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So, all is quiet in the chicken coop. Oden, the rooster, has assumed control of the chickens. The baby chicks are about 16 weeks old and gaining confidence (and hopefully will be laying eggs soon), and the other hens are laying eggs and running away from Oden. We seem to have settled into a good routine – meal worms and scraps in the morning, lots of free time in the run and laying an occasional egg. Oh, so this is the life of a chicken mama.  
Or so I thought. Then I opened the lid over the nesting boxes and discovered all the straw had been removed from the boxes and spread all over the coop. Do you have any idea how long it takes a chicken to pull straw out of a nesting box? Did they take one piece at a time or fill their beaks with straw? Was it one chicken or multiple chickens partaking in this prank? These are questions that I could not answer. So I filled up the nesting boxes with more straw and closed the lid. The next day – the same thing happened again. While I don’t know the reason for their behavior, I do know that hens are typically most comfortable laying eggs in a nesting box that is full of straw.
If I hadn’t opened the nesting box, I wouldn’t have known there was a problem with their bedding. And guess what: the same can be said about people. We may think everything is OK when looking at the surface, but what happens when you look deeper?
So many people are struggling to navigate the challenges of COVID. Everything has changed, from social interactions to tensions at home to remote learning to financial stresses. And if we just look at someone on the surface, it might seem that all is OK. But, I assure you, that isn’t always the case.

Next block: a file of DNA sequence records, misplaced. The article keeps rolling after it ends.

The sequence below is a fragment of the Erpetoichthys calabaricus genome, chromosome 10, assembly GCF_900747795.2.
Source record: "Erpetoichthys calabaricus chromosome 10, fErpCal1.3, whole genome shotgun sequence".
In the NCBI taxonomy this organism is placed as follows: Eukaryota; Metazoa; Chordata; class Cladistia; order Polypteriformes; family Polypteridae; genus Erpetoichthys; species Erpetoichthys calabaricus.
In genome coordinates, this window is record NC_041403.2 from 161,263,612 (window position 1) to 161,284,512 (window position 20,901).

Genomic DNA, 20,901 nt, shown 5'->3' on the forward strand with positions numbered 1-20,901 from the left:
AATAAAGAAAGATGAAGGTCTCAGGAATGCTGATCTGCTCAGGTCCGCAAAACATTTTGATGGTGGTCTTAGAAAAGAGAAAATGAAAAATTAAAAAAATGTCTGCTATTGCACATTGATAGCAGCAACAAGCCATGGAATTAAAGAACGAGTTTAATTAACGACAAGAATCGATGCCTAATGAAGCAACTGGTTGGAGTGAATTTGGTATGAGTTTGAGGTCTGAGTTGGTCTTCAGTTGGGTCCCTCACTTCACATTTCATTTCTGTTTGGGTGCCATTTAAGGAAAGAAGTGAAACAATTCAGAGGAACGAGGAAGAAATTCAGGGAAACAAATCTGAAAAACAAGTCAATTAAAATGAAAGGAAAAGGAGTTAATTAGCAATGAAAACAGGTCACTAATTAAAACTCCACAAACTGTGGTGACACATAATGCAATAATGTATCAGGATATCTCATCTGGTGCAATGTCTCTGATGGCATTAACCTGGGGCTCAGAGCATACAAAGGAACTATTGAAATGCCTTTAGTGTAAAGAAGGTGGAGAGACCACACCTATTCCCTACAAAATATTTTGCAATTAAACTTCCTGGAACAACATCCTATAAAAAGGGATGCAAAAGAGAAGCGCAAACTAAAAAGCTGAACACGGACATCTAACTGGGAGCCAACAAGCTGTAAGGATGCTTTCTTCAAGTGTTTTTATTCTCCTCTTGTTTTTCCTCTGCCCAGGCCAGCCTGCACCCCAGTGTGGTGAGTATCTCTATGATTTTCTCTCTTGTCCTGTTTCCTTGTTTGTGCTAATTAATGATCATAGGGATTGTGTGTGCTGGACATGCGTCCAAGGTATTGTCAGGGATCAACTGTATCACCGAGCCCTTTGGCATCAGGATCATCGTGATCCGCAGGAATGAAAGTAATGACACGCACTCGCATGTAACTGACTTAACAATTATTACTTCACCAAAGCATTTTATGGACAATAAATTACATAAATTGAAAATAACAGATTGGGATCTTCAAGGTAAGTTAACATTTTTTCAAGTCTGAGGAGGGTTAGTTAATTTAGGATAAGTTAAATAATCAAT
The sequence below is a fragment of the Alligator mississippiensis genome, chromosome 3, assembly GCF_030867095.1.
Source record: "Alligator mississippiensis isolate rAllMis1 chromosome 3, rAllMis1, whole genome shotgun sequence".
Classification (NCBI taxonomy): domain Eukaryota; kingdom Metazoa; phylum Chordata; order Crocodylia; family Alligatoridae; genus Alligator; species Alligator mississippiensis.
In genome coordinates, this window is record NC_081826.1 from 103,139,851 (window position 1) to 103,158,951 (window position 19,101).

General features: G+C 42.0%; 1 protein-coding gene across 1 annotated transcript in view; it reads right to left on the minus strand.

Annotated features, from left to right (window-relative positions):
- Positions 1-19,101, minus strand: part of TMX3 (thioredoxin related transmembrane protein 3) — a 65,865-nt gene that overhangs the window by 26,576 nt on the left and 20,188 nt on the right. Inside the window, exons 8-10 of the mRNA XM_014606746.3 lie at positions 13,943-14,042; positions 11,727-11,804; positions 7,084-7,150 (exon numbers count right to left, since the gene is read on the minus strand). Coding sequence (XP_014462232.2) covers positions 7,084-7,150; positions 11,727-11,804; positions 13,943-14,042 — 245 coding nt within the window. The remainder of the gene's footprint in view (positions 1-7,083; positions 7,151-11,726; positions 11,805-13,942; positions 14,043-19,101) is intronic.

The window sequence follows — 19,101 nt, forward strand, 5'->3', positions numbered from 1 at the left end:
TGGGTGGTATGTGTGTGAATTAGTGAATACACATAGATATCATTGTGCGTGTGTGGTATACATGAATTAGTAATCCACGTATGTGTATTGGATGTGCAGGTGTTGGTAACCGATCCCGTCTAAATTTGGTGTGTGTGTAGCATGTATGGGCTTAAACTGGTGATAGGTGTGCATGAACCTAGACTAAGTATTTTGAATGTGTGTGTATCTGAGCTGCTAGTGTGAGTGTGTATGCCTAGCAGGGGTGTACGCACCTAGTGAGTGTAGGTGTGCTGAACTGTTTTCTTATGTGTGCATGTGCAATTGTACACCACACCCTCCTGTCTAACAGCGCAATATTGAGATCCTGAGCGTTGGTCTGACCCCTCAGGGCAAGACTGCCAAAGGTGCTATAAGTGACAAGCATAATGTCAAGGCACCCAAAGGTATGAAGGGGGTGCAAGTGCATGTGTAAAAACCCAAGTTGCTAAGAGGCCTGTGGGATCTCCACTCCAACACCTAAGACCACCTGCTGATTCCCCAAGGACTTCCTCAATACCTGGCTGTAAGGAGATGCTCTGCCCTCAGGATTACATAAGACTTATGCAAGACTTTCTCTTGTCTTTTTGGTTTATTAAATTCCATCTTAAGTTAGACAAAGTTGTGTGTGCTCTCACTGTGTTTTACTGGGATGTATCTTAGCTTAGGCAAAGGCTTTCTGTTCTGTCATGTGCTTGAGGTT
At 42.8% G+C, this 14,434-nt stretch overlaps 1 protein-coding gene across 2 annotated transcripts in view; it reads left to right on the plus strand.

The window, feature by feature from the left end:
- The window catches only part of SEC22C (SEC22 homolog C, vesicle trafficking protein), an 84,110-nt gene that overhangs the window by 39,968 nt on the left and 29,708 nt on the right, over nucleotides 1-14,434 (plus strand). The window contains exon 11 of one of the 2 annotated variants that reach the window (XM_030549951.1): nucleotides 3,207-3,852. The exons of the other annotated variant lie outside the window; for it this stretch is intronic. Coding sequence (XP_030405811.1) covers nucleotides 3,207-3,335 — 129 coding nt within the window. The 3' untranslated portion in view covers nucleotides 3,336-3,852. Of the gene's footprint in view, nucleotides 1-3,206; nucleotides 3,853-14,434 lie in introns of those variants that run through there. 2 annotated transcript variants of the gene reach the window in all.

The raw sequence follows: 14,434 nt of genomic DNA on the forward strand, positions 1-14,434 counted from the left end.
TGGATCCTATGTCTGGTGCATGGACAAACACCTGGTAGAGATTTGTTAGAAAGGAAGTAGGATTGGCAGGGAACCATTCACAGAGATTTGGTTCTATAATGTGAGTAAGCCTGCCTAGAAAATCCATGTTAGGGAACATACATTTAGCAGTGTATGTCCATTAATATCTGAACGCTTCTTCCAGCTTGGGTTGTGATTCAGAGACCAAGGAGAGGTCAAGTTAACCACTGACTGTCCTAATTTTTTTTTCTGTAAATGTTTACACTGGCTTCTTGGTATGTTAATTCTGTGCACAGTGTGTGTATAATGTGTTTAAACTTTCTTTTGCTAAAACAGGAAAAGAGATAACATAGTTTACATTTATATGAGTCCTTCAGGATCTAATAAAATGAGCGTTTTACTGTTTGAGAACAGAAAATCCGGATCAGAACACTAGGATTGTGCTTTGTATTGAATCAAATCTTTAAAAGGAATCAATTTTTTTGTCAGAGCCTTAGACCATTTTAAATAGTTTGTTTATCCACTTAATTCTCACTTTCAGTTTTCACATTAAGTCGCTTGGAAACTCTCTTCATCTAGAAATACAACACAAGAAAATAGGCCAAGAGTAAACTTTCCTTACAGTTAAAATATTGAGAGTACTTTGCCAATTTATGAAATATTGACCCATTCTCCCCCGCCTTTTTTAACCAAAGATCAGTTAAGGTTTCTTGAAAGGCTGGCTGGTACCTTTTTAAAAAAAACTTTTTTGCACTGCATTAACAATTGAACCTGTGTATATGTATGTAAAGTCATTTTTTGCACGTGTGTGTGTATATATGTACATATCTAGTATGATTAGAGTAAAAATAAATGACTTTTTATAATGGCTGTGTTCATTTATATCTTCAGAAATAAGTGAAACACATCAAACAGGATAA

I’m going to assume that you truly care about the people around you, whether they are family, friends, employees, customers or suppliers. And you want to help them successfully navigate through these difficult times. That means you’ll need to create the space and opportunity to find out how people are really doing. I believe this can only be done by allowing yourself to be open and honest with the people you encounter. 
While we know that a hen needs a soft place to lay her egg, a human also needs a soft place to unburden their stress.  And during this pandemic, sometimes we are the hen and sometimes we are the straw.  If you need some help navigating the challenges of life, regaining traction as the economy restarts or refocusing your leadership team on your new vision, reach out to me.  I can provide a perspective and the tools to get you out of the coop and back into the run!